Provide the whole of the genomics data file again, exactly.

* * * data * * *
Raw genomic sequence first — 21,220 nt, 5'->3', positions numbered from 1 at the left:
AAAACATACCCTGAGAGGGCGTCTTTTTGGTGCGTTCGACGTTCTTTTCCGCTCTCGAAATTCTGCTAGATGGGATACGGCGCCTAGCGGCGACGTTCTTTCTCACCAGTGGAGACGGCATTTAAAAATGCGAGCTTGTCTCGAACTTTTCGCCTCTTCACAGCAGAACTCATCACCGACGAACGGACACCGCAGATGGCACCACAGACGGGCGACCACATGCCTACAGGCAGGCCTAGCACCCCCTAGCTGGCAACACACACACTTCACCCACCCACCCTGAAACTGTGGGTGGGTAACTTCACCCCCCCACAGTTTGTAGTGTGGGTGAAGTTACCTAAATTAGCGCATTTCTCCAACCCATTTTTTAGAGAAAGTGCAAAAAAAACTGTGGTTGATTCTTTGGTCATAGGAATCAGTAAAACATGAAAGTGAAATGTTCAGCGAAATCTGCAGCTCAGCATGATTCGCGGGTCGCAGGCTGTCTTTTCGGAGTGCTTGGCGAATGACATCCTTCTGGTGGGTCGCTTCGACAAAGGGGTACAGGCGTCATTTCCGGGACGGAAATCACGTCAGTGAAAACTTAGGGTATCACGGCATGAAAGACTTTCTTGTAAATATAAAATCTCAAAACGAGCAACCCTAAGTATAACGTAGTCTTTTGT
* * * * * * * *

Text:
Raw genomic sequence first — 21,220 nt, 5'->3', positions numbered from 1 at the left:
AAAACATACCCTGAGAGGGCGTCTTTTTGGTGCGTTCGACGTTCTTTTCCGCTCTCGAAATTCTGCTAGATGGGATACGGCGCCTAGCGGCGACGTTCTTTCTCACCAGTGGAGACGGCATTTAAAAATGCGAGCTTGTCTCGAACTTTTCGCCTCTTCACAGCAGAACTCATCACCGACGAACGGACACCGCAGATGGCACCACAGACGGGCGACCACATGCCTACAGGCAGGCCTAGCACCCCCTAGCTGGCAACACACACACTTCACCCACCCACCCTGAAACTGTGGGTGGGTAACTTCACCCCCCCACAGTTTGTAGTGTGGGTGAAGTTACCTAAATTAGCGCATTTCTCCAACCCATTTTTTAGAGAAAGTGCAAAAAAAACTGTGGTTGATTCTTTGGTCATAGGAATCAGTAAAACATGAAAGTGAAATGTTCAGCGAAATCTGCAGCTCAGCATGATTCGCGGGTCGCAGGCTGTCTTTTCGGAGTGCTTGGCGAATGACATCCTTCTGGTGGGTCGCTTCGACAAAGGGGTACAGGCGTCATTTCCGGGACGGAAATCACGTCAGTGAAAACTTAGGGTATCACGGCATGAAAGACTTTCTTGTAAATATAAAATCTCAAAACGAGCAACCCTAAGTATAACGTAGTCTTTTGT